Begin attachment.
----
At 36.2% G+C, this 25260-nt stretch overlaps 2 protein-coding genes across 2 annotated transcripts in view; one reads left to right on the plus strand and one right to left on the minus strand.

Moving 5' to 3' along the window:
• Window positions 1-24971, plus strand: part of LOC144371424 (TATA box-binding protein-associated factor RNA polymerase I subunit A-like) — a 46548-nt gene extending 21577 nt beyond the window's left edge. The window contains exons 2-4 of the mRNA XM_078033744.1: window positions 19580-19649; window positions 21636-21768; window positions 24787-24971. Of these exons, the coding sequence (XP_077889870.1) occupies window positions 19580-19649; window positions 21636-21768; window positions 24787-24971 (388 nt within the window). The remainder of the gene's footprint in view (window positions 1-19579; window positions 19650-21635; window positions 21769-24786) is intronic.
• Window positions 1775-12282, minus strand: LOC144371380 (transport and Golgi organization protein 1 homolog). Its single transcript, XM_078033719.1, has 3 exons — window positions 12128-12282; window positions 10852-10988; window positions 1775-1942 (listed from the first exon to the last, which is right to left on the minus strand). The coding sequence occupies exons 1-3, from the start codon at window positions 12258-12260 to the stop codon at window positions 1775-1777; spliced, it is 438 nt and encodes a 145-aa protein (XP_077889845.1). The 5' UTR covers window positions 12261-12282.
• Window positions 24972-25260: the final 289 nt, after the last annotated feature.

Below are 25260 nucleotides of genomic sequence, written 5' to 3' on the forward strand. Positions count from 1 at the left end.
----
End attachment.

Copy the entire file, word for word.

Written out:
At 36.2% G+C, this 25260-nt stretch overlaps 2 protein-coding genes across 2 annotated transcripts in view; one reads left to right on the plus strand and one right to left on the minus strand.

Moving 5' to 3' along the window:
• Window positions 1-24971, plus strand: part of LOC144371424 (TATA box-binding protein-associated factor RNA polymerase I subunit A-like) — a 46548-nt gene extending 21577 nt beyond the window's left edge. The window contains exons 2-4 of the mRNA XM_078033744.1: window positions 19580-19649; window positions 21636-21768; window positions 24787-24971. Of these exons, the coding sequence (XP_077889870.1) occupies window positions 19580-19649; window positions 21636-21768; window positions 24787-24971 (388 nt within the window). The remainder of the gene's footprint in view (window positions 1-19579; window positions 19650-21635; window positions 21769-24786) is intronic.
• Window positions 1775-12282, minus strand: LOC144371380 (transport and Golgi organization protein 1 homolog). Its single transcript, XM_078033719.1, has 3 exons — window positions 12128-12282; window positions 10852-10988; window positions 1775-1942 (listed from the first exon to the last, which is right to left on the minus strand). The coding sequence occupies exons 1-3, from the start codon at window positions 12258-12260 to the stop codon at window positions 1775-1777; spliced, it is 438 nt and encodes a 145-aa protein (XP_077889845.1). The 5' UTR covers window positions 12261-12282.
• Window positions 24972-25260: the final 289 nt, after the last annotated feature.

Below are 25260 nucleotides of genomic sequence, written 5' to 3' on the forward strand. Positions count from 1 at the left end.